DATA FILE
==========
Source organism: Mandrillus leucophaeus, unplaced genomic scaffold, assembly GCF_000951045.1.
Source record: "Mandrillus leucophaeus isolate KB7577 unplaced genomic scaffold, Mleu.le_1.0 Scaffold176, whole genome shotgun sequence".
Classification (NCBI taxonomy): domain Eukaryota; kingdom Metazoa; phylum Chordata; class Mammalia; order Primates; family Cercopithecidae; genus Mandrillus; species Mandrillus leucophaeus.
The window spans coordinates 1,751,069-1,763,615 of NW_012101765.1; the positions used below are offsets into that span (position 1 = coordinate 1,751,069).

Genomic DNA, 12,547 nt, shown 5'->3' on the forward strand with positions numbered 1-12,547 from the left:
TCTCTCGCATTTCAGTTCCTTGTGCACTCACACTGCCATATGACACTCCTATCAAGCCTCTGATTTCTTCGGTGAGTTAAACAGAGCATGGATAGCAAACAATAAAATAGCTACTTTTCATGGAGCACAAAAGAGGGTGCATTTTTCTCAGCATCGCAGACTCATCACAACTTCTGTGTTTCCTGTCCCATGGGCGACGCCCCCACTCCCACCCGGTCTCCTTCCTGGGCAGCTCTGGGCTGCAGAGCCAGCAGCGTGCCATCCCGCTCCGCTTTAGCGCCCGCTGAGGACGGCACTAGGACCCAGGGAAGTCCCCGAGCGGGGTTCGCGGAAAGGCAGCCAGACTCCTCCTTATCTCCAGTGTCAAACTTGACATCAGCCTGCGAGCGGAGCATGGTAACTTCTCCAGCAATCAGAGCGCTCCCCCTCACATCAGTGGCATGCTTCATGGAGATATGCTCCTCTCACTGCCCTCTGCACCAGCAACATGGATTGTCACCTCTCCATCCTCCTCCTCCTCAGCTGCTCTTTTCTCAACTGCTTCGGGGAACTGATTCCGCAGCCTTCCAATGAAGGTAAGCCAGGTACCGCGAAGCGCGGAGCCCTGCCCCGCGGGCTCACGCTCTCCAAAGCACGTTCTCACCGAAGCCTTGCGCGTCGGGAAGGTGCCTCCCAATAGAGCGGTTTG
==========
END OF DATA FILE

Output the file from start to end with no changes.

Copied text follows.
Source organism: Mandrillus leucophaeus, unplaced genomic scaffold, assembly GCF_000951045.1.
Source record: "Mandrillus leucophaeus isolate KB7577 unplaced genomic scaffold, Mleu.le_1.0 Scaffold176, whole genome shotgun sequence".
Classification (NCBI taxonomy): domain Eukaryota; kingdom Metazoa; phylum Chordata; class Mammalia; order Primates; family Cercopithecidae; genus Mandrillus; species Mandrillus leucophaeus.
The window spans coordinates 1,751,069-1,763,615 of NW_012101765.1; the positions used below are offsets into that span (position 1 = coordinate 1,751,069).

Genomic DNA, 12,547 nt, shown 5'->3' on the forward strand with positions numbered 1-12,547 from the left:
TCTCTCGCATTTCAGTTCCTTGTGCACTCACACTGCCATATGACACTCCTATCAAGCCTCTGATTTCTTCGGTGAGTTAAACAGAGCATGGATAGCAAACAATAAAATAGCTACTTTTCATGGAGCACAAAAGAGGGTGCATTTTTCTCAGCATCGCAGACTCATCACAACTTCTGTGTTTCCTGTCCCATGGGCGACGCCCCCACTCCCACCCGGTCTCCTTCCTGGGCAGCTCTGGGCTGCAGAGCCAGCAGCGTGCCATCCCGCTCCGCTTTAGCGCCCGCTGAGGACGGCACTAGGACCCAGGGAAGTCCCCGAGCGGGGTTCGCGGAAAGGCAGCCAGACTCCTCCTTATCTCCAGTGTCAAACTTGACATCAGCCTGCGAGCGGAGCATGGTAACTTCTCCAGCAATCAGAGCGCTCCCCCTCACATCAGTGGCATGCTTCATGGAGATATGCTCCTCTCACTGCCCTCTGCACCAGCAACATGGATTGTCACCTCTCCATCCTCCTCCTCCTCAGCTGCTCTTTTCTCAACTGCTTCGGGGAACTGATTCCGCAGCCTTCCAATGAAGGTAAGCCAGGTACCGCGAAGCGCGGAGCCCTGCCCCGCGGGCTCACGCTCTCCAAAGCACGTTCTCACCGAAGCCTTGCGCGTCGGGAAGGTGCCTCCCAATAGAGCGGTTTG